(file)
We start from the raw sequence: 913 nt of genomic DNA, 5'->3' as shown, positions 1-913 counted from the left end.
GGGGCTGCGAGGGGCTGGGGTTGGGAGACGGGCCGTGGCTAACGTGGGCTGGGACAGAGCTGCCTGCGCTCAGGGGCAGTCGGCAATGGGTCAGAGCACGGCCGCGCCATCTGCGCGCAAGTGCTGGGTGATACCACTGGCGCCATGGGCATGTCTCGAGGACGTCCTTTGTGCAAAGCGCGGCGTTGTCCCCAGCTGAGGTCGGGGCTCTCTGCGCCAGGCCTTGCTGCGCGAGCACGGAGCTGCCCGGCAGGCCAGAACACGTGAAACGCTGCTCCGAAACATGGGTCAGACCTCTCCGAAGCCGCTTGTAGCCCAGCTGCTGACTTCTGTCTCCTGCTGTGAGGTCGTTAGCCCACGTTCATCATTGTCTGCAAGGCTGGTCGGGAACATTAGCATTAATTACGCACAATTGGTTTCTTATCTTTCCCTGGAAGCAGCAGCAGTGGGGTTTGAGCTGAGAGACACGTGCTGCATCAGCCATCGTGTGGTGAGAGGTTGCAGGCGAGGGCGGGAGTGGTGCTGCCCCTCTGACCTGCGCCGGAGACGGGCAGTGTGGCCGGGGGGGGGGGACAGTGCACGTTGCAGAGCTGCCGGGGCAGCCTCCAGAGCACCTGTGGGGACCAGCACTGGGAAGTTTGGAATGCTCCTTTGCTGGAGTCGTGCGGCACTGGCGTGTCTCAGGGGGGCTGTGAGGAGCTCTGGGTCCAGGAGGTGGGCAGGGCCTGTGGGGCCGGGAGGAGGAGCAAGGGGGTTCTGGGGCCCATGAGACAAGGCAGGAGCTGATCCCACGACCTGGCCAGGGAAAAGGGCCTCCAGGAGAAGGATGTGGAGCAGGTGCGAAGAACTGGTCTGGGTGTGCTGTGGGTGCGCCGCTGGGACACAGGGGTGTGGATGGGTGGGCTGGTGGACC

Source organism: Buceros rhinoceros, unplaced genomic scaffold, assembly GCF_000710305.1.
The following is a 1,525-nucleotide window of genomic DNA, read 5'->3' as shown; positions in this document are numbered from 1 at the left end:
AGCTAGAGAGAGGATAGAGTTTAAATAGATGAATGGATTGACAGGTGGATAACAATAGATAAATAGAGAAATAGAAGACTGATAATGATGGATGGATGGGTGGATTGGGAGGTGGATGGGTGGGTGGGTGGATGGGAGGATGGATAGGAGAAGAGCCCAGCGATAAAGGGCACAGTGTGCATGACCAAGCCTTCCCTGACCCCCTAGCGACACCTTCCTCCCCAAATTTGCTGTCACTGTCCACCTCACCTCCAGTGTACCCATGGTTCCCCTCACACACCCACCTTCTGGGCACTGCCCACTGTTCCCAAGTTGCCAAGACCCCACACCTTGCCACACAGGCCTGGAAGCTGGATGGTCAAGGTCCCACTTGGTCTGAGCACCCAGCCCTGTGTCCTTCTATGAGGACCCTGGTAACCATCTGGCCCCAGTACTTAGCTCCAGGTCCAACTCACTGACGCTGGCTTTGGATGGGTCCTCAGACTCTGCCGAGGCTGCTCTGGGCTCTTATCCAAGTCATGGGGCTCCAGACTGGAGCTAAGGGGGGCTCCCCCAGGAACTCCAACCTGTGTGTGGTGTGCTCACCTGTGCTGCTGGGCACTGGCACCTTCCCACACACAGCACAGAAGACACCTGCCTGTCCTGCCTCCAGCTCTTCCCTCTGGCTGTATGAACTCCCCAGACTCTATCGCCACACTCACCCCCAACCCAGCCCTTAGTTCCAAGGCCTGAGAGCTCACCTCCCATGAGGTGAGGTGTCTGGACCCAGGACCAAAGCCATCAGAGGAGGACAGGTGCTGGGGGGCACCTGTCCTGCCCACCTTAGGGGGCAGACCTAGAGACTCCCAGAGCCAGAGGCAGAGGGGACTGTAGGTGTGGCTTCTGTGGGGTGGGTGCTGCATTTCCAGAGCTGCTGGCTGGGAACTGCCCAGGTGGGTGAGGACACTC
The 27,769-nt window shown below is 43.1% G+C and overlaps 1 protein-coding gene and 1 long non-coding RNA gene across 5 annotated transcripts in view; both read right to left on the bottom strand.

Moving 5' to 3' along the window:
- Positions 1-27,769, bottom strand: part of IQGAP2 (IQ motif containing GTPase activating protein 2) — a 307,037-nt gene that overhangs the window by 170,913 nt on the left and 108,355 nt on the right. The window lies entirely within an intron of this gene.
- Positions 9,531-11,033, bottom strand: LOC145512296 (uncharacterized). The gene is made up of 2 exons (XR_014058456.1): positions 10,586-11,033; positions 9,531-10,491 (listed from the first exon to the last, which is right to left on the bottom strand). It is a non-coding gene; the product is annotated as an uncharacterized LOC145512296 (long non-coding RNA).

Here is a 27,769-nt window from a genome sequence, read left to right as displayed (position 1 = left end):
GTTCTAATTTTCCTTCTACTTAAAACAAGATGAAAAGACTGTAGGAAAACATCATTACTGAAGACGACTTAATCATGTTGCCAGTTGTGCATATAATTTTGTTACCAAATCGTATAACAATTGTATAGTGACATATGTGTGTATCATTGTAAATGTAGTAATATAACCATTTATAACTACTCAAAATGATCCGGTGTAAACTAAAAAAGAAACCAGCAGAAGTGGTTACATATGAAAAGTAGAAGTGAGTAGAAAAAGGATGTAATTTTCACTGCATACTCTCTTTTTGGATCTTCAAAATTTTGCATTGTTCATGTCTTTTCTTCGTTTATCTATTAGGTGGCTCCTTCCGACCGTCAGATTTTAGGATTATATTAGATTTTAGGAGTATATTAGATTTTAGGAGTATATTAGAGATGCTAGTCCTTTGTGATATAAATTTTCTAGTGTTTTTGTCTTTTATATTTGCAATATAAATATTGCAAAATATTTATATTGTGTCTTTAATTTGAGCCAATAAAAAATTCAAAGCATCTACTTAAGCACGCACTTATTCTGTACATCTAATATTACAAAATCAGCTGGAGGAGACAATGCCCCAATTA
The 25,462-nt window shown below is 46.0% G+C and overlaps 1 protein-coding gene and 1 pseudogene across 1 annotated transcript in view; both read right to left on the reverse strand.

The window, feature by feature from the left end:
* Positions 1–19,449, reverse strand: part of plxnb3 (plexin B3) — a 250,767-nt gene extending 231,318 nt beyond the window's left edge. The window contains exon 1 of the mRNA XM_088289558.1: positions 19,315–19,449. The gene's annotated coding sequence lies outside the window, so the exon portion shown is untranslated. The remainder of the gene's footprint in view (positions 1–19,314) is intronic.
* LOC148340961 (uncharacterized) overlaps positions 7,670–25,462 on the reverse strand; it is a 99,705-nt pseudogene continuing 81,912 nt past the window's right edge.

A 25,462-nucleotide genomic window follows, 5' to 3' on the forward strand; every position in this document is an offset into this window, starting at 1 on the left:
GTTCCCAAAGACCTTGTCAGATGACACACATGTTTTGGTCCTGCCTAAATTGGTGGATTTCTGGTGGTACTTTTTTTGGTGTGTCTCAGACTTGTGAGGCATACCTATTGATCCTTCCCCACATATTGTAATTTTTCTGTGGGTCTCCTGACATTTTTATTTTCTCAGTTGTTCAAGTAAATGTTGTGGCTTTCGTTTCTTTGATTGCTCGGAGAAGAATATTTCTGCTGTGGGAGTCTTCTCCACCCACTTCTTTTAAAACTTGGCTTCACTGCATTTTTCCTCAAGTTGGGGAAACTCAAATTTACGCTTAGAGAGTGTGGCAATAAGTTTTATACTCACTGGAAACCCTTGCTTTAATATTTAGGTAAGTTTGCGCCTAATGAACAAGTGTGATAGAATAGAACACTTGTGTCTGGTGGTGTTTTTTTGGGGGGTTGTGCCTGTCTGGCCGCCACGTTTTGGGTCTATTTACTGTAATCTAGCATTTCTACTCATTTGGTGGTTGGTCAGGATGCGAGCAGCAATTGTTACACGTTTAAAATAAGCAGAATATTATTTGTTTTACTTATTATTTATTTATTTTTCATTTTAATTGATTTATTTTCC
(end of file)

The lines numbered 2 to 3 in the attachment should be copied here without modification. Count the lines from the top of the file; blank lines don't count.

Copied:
GGGGCTGCGAGGGGCTGGGGTTGGGAGACGGGCCGTGGCTAACGTGGGCTGGGACAGAGCTGCCTGCGCTCAGGGGCAGTCGGCAATGGGTCAGAGCACGGCCGCGCCATCTGCGCGCAAGTGCTGGGTGATACCACTGGCGCCATGGGCATGTCTCGAGGACGTCCTTTGTGCAAAGCGCGGCGTTGTCCCCAGCTGAGGTCGGGGCTCTCTGCGCCAGGCCTTGCTGCGCGAGCACGGAGCTGCCCGGCAGGCCAGAACACGTGAAACGCTGCTCCGAAACATGGGTCAGACCTCTCCGAAGCCGCTTGTAGCCCAGCTGCTGACTTCTGTCTCCTGCTGTGAGGTCGTTAGCCCACGTTCATCATTGTCTGCAAGGCTGGTCGGGAACATTAGCATTAATTACGCACAATTGGTTTCTTATCTTTCCCTGGAAGCAGCAGCAGTGGGGTTTGAGCTGAGAGACACGTGCTGCATCAGCCATCGTGTGGTGAGAGGTTGCAGGCGAGGGCGGGAGTGGTGCTGCCCCTCTGACCTGCGCCGGAGACGGGCAGTGTGGCCGGGGGGGGGGGACAGTGCACGTTGCAGAGCTGCCGGGGCAGCCTCCAGAGCACCTGTGGGGACCAGCACTGGGAAGTTTGGAATGCTCCTTTGCTGGAGTCGTGCGGCACTGGCGTGTCTCAGGGGGGCTGTGAGGAGCTCTGGGTCCAGGAGGTGGGCAGGGCCTGTGGGGCCGGGAGGAGGAGCAAGGGGGTTCTGGGGCCCATGAGACAAGGCAGGAGCTGATCCCACGACCTGGCCAGGGAAAAGGGCCTCCAGGAGAAGGATGTGGAGCAGGTGCGAAGAACTGGTCTGGGTGTGCTGTGGGTGCGCCGCTGGGACACAGGGGTGTGGATGGGTGGGCTGGTGGACC

Source organism: Buceros rhinoceros, unplaced genomic scaffold, assembly GCF_000710305.1.